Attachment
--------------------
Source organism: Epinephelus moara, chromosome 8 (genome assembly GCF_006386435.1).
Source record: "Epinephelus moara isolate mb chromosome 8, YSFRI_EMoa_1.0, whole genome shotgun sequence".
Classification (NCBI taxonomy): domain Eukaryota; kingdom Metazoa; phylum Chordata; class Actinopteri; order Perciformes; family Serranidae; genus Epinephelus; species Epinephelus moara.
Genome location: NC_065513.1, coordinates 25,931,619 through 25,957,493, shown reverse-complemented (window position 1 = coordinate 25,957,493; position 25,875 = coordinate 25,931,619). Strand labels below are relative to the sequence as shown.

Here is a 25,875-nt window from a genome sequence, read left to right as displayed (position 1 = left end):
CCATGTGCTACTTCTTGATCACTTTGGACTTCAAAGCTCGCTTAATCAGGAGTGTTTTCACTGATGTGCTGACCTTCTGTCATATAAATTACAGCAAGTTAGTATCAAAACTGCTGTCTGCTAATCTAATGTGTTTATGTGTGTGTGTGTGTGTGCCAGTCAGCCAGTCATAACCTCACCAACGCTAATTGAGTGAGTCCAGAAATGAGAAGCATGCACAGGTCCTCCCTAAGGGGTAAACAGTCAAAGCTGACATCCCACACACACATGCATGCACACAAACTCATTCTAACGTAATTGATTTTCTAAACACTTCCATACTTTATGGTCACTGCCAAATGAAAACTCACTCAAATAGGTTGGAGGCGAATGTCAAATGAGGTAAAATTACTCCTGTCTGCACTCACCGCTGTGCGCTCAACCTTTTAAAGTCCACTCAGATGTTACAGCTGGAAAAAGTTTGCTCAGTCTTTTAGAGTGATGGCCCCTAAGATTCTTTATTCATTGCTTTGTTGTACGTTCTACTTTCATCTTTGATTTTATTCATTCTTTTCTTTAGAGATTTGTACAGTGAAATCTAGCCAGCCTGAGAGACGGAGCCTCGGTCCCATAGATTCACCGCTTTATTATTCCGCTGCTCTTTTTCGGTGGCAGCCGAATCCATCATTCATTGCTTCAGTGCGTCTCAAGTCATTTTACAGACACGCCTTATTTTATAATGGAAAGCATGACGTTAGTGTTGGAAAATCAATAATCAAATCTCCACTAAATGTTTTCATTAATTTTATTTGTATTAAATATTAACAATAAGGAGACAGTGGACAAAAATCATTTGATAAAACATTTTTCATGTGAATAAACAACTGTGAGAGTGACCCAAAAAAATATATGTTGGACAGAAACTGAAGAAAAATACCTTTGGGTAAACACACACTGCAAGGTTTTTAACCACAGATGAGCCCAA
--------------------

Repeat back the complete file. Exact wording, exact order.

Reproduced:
Source organism: Epinephelus moara, chromosome 8 (genome assembly GCF_006386435.1).
Source record: "Epinephelus moara isolate mb chromosome 8, YSFRI_EMoa_1.0, whole genome shotgun sequence".
Classification (NCBI taxonomy): domain Eukaryota; kingdom Metazoa; phylum Chordata; class Actinopteri; order Perciformes; family Serranidae; genus Epinephelus; species Epinephelus moara.
Genome location: NC_065513.1, coordinates 25,931,619 through 25,957,493, shown reverse-complemented (window position 1 = coordinate 25,957,493; position 25,875 = coordinate 25,931,619). Strand labels below are relative to the sequence as shown.

Here is a 25,875-nt window from a genome sequence, read left to right as displayed (position 1 = left end):
CCATGTGCTACTTCTTGATCACTTTGGACTTCAAAGCTCGCTTAATCAGGAGTGTTTTCACTGATGTGCTGACCTTCTGTCATATAAATTACAGCAAGTTAGTATCAAAACTGCTGTCTGCTAATCTAATGTGTTTATGTGTGTGTGTGTGTGTGCCAGTCAGCCAGTCATAACCTCACCAACGCTAATTGAGTGAGTCCAGAAATGAGAAGCATGCACAGGTCCTCCCTAAGGGGTAAACAGTCAAAGCTGACATCCCACACACACATGCATGCACACAAACTCATTCTAACGTAATTGATTTTCTAAACACTTCCATACTTTATGGTCACTGCCAAATGAAAACTCACTCAAATAGGTTGGAGGCGAATGTCAAATGAGGTAAAATTACTCCTGTCTGCACTCACCGCTGTGCGCTCAACCTTTTAAAGTCCACTCAGATGTTACAGCTGGAAAAAGTTTGCTCAGTCTTTTAGAGTGATGGCCCCTAAGATTCTTTATTCATTGCTTTGTTGTACGTTCTACTTTCATCTTTGATTTTATTCATTCTTTTCTTTAGAGATTTGTACAGTGAAATCTAGCCAGCCTGAGAGACGGAGCCTCGGTCCCATAGATTCACCGCTTTATTATTCCGCTGCTCTTTTTCGGTGGCAGCCGAATCCATCATTCATTGCTTCAGTGCGTCTCAAGTCATTTTACAGACACGCCTTATTTTATAATGGAAAGCATGACGTTAGTGTTGGAAAATCAATAATCAAATCTCCACTAAATGTTTTCATTAATTTTATTTGTATTAAATATTAACAATAAGGAGACAGTGGACAAAAATCATTTGATAAAACATTTTTCATGTGAATAAACAACTGTGAGAGTGACCCAAAAAAATATATGTTGGACAGAAACTGAAGAAAAATACCTTTGGGTAAACACACACTGCAAGGTTTTTAACCACAGATGAGCCCAA